If you’re interested in the historical COVID data for New York State regions, it’s right here. Alternatively, you can view it in even larger size.
Historical data on 7 metrics (and their submetrics) since May 13 3 complementary Early Warning metrics Interactive maps with tooltips
Recently, Laffer and Hartley proposed a negative payroll tax as a more desirable means of moving money into individual pockets than the current multi-pronged response to the health and economic impact of coronavirus. These responses include the Economic Impact Payments, Pandemic Emergency Unemployment Compensation and Pandemic Unemployment Assistance, the Paycheck Protection Program, among others. Laffer and Hartley’s recommendation is to, instead, take some of the approximately 9.40% employees and employers both pay in payroll taxes,1 and turn it into a negative tax received by employees and employers.
In a recent post, I shared my machine learning skills with a TicTacToe program based on Monte Carlo Tree Search. This post lets you play against the program.
Remember, it’s still learning. Nonetheless, it’s actually already a very sophisticated player and so far I’ve only found one weakness. If you find it, go ahead and pummel the program with as many losses as you want until it eventually racks up enough simulated games to change its behavior.
COVID-19 cases are sweeping the globe. One potential hotspot seems to be New York City. Here I show the historical case count and present a simple forecast.
I’m not a professional epidemiologist nor forecaster, I merely present a simple forecast for the coming week based on past observations. Here we have the actual data gathered from the historical timemap of New York City’s Department of Health and Mental Health’s Coronavirus Disease 2019 (COVID-19) page as seen at archive.
I wanted to add my own custom tags to my Zotero citation management database based on the term frequency—inverse document frequency (tf-idf) formula. While not perfect, this is a nice way to pick out what is distinct and important about individual texts.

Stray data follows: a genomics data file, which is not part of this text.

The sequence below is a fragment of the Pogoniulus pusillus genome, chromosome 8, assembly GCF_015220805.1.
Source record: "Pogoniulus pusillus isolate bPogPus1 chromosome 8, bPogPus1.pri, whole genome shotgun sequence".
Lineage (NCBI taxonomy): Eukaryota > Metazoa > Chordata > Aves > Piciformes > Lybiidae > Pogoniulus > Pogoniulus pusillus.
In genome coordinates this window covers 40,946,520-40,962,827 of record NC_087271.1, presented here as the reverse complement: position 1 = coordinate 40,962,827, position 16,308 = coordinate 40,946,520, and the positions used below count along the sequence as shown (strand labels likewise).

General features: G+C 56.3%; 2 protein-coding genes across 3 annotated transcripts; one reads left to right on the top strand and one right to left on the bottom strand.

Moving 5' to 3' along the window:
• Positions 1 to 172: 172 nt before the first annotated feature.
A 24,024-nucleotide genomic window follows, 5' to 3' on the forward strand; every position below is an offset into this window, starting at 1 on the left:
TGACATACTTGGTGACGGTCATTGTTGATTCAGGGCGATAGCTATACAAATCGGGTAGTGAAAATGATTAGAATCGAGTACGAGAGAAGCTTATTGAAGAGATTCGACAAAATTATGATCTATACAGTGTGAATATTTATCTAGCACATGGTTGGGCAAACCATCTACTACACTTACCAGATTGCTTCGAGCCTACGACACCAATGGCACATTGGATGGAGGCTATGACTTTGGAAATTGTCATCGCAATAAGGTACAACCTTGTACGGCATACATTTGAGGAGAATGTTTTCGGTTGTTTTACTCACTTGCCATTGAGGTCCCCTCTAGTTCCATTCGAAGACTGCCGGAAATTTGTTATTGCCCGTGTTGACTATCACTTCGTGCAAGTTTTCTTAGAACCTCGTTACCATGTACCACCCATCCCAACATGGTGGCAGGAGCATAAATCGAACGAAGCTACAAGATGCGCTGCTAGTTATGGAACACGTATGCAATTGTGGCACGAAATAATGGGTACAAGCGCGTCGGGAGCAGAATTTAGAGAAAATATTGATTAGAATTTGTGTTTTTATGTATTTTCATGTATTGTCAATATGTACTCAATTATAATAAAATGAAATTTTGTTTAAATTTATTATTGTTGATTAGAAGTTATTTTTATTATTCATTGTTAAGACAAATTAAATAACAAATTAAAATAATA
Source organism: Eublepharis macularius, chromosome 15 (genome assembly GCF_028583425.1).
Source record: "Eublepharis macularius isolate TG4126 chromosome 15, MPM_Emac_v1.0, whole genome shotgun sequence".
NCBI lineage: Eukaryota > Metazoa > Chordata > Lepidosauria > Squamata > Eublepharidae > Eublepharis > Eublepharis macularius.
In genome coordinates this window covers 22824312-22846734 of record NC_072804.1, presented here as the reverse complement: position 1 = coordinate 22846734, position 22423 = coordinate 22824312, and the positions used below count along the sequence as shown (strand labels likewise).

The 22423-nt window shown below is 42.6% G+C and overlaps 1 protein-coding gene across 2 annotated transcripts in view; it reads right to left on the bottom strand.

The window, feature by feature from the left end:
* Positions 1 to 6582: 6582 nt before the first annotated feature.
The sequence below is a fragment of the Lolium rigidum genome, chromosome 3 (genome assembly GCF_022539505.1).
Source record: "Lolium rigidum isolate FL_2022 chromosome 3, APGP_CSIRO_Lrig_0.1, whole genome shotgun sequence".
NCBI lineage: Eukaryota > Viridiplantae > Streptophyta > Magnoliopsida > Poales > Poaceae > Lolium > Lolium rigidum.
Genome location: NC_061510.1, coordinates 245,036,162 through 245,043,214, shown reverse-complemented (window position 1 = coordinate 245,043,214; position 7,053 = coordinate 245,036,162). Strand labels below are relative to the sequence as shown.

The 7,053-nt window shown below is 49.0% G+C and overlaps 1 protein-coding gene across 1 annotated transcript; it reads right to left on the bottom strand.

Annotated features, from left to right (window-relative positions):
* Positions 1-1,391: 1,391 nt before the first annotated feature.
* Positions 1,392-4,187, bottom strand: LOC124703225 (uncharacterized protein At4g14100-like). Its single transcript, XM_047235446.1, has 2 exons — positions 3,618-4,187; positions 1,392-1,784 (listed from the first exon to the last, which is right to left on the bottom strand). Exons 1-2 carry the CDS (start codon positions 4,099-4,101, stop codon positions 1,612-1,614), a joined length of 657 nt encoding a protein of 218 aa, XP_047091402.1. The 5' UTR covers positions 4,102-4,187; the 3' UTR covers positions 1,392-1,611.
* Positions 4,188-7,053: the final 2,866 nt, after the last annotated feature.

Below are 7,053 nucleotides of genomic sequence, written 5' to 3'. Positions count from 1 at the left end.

“external access to the SQLite database (including direct access via the mozStorage API) should be done only in a read-only manner. Modifying the database while Zotero is running can easily result in a corrupted database, as mozStorage caching breaks the normal file-locking in SQLite that allows for safe concurrent file access.
I recently saw the AlphaGo documentary film and it blew my mind. Essentially, a computer was able to beat a world champion in a best of five match of Go, a game with an overwhelmingly large search space—a 19 x 19 board. One of the principal techniques of its success was Monte Carlo Tree Search (MCTS). While it has received adequate exposition elsewhere,1 I thought that a video could be a nice addition to what’s already out there.
Each year, hundreds of thousands of kids apply1 to New York City’s public school system with a ranking of up to twelve schools. The Department of Education then matches all of these students up with a single offer from one of NYC’s 1,800 public schools,2 ensuring maximum satisfaction for the applicants. How does it work?
At first glance, my intuition was that this was a really complex problem. After watching this fantastic video, I then sketched out the algorithm in a notebook and came to believe that it was pretty simple.
This is a follow-up post to The Three ’I’s of Poverty in NYC, with the main difference being the inclusion of all of New York State rather than New York City alone. After the maps below, I’ve also included the tables to facilitate an understanding of the full rankings on each poverty measure.
The typical story about poverty focuses on what fraction of individuals are poor.
While the Framers of the American Constitution were “pretty smart,” they had no experience with the type of representational inequality of today’s Senate. The Gini index of representational inequality in the Senate was 0.342 in 1790 and was 0.506 in 2015, the latest date from the data. This is an enormous change—in the income inequality literature, a change of 0.03 is considered “salient.”1
Another way to think about this, rather than with the difficult to interpret Gini, is the “social tables” approach preferred by Piketty.
The typical story about poverty focuses on what fraction of individuals are poor. Economists are interested in more than this, however, and the classical ways of measuring poverty are the:1
incidence of poverty (what proportion of the population is poor?) intensity of poverty (how poor are the poor?), and inequality of poverty (how unequal is the distribution of mild, moderate, and severe poverty?